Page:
5 questions to ask your orthodontist

5 questions to ask your orthodontist
23/07/2015 76 Harley Street

Orthodontic treatment can transform a smile – and do wonders for self-confidence. Requiring a time and financial commitment, it is important that anyone about to embark on treatment understands just what is involved. At 76 Harley Street, a specialist dental practice in central London, we encourage patients to ask as many questions as they need. Here are just a few you may find helpful to ask your orthodontist.

  1. Can I just leave my teeth the way they are? For the majority of patients we see at our specialist dental clinic, the motivation for embarking on orthodontal treatment is cosmetic. There are, however, other implications associated with crooked or crowded teeth; efficient cleaning, for example, is difficult and inflamed gums a routine complication. An additional benefit of re-aligning your teeth is a functional and well-balanced bite: when the teeth are straight, they can play their intended role in the chewing and biting process.
  2. What does tooth straightening treatment involve? During your consultation with Jamie Gwilliam, our highly experienced orthodontist, every aspect of your treatment will be discussed in detail before an individualised plan is agreed on.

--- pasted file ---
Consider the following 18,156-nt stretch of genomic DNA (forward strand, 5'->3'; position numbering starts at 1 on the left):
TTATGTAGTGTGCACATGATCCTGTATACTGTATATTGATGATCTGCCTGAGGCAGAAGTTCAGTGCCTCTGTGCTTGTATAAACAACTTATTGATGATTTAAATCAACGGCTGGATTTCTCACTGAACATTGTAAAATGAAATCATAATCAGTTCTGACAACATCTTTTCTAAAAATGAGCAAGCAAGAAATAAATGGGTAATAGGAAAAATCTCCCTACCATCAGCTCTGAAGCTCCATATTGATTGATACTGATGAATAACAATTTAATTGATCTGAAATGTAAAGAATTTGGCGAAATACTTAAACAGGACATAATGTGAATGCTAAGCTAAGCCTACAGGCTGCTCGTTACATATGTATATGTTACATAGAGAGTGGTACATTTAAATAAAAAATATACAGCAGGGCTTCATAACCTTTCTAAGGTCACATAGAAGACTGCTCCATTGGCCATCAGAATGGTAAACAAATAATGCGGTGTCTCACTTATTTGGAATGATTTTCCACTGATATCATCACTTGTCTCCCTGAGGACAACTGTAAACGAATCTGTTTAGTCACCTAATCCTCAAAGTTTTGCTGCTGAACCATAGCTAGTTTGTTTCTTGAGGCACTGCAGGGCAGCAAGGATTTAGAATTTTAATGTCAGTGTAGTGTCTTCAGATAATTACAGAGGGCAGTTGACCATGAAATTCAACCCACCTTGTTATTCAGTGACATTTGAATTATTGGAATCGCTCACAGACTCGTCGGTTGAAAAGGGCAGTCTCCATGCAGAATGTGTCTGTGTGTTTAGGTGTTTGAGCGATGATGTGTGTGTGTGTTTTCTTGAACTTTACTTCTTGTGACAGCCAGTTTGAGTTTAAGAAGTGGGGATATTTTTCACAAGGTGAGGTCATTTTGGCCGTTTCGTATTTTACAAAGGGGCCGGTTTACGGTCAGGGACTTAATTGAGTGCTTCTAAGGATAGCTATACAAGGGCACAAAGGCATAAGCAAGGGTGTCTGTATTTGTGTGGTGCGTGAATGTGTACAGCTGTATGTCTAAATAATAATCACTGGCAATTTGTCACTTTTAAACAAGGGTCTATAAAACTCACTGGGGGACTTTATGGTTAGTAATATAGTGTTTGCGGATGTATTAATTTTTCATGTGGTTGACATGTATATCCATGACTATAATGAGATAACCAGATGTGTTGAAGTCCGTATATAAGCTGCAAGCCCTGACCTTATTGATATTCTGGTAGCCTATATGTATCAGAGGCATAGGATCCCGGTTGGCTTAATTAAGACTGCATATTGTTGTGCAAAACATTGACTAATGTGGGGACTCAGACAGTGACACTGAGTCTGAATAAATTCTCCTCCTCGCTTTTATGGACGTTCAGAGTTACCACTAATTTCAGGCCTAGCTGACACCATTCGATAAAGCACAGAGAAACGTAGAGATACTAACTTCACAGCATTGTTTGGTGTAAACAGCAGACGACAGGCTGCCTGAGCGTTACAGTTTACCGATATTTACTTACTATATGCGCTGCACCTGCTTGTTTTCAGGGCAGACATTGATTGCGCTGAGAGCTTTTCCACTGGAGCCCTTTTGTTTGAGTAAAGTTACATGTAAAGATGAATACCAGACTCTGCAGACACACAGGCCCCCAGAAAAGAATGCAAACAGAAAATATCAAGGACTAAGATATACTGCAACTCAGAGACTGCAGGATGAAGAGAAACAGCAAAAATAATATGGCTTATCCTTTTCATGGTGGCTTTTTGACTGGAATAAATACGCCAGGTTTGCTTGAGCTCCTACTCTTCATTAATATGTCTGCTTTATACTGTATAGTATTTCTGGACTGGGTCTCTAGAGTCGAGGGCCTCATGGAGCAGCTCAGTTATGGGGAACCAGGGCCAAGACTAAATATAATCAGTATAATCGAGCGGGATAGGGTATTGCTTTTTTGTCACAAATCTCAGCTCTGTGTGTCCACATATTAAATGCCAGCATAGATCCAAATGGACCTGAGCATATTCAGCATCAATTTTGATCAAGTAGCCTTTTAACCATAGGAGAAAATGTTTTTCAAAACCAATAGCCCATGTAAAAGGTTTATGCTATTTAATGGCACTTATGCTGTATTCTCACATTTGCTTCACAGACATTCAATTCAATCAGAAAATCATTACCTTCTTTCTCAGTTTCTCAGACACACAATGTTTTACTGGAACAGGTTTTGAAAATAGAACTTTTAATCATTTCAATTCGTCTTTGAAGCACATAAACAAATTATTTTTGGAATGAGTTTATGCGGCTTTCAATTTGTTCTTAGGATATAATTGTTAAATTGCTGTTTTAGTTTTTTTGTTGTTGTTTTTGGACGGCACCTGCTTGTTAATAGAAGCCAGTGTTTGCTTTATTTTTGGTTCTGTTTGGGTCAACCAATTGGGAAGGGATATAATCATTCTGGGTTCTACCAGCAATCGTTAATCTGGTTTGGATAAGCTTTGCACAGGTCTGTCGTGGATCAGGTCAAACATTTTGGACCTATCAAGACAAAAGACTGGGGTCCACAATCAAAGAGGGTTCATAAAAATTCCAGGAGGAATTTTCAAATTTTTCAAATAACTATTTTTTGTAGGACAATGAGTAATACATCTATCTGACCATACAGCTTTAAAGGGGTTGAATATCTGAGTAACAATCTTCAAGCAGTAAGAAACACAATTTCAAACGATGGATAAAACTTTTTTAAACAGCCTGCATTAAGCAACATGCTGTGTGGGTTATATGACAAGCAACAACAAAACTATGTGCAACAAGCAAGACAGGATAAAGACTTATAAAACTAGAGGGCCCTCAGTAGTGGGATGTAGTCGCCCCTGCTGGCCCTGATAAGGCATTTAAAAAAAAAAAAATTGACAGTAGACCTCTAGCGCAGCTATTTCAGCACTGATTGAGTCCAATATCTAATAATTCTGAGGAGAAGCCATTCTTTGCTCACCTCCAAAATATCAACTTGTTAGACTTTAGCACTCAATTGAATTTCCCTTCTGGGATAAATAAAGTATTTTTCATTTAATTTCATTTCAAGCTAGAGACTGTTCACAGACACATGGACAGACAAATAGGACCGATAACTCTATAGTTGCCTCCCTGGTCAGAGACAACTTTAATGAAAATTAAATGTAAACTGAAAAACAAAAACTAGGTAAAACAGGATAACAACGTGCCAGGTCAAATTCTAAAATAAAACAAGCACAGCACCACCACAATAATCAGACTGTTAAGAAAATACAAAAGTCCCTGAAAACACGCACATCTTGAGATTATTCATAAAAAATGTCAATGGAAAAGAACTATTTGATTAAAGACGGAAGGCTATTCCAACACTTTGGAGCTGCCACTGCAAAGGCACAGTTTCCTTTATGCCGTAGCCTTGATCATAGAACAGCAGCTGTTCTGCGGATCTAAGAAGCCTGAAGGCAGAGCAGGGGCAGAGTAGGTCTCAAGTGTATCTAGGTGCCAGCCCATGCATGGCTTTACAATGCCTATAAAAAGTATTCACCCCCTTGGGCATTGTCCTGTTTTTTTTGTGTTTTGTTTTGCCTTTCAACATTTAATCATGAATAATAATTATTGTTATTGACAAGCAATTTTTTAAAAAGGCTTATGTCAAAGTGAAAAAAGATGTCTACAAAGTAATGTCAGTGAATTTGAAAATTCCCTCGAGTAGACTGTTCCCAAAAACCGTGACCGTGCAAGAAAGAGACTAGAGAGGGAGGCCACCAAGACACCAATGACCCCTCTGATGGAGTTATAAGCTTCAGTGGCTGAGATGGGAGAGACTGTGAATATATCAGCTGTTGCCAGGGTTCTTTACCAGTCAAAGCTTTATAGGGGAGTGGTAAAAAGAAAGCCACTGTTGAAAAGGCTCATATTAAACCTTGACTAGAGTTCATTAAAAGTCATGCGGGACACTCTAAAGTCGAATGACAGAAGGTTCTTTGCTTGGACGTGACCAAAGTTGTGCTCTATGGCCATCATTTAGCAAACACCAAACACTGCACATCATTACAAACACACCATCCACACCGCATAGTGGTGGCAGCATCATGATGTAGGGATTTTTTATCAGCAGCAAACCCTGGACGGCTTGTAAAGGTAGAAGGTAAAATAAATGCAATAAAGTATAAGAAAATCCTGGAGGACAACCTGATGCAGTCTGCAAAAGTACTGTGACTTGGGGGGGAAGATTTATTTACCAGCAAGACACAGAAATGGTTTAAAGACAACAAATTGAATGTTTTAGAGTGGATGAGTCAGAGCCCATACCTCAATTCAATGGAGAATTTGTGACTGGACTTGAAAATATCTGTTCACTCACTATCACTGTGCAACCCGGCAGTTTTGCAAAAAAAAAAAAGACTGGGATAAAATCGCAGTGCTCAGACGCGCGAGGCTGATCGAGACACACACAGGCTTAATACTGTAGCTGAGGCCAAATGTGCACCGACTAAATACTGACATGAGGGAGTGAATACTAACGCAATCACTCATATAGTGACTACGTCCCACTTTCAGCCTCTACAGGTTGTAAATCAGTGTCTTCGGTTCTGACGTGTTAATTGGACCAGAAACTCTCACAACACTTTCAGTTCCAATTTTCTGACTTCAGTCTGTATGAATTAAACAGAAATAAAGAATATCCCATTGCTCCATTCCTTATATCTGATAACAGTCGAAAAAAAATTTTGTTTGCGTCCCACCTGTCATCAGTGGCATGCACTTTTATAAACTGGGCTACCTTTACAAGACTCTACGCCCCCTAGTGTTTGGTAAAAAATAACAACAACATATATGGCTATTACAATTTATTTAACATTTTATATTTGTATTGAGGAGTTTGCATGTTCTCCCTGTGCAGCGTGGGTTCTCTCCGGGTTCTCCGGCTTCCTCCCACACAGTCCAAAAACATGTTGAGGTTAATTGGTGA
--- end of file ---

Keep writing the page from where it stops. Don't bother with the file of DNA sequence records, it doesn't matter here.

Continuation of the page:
3. Will it hurt? At 76 Harley Street, we prioritise making dental treatment as pain-free as possible. The appliances may feel strange and a little uncomfortable at first, but not painful.
  4. What are the risks? It is important to be vigilant in the care of your teeth during your treatment as food can get trapped in the braces causing more than the usual amount of plaque to accumulate; left untreated, this could permanently harm your teeth. At our central London specialist dental practice, our specialist orthodontist, Dr Jamie Gwilliam, will give you guidance on an effective home-care oral hygiene regime to avoid such damage.
  5. How long will it take? This will depend entirely on your individual case. Simple cases may be completed within six months, but most will take 12 to 24 months.

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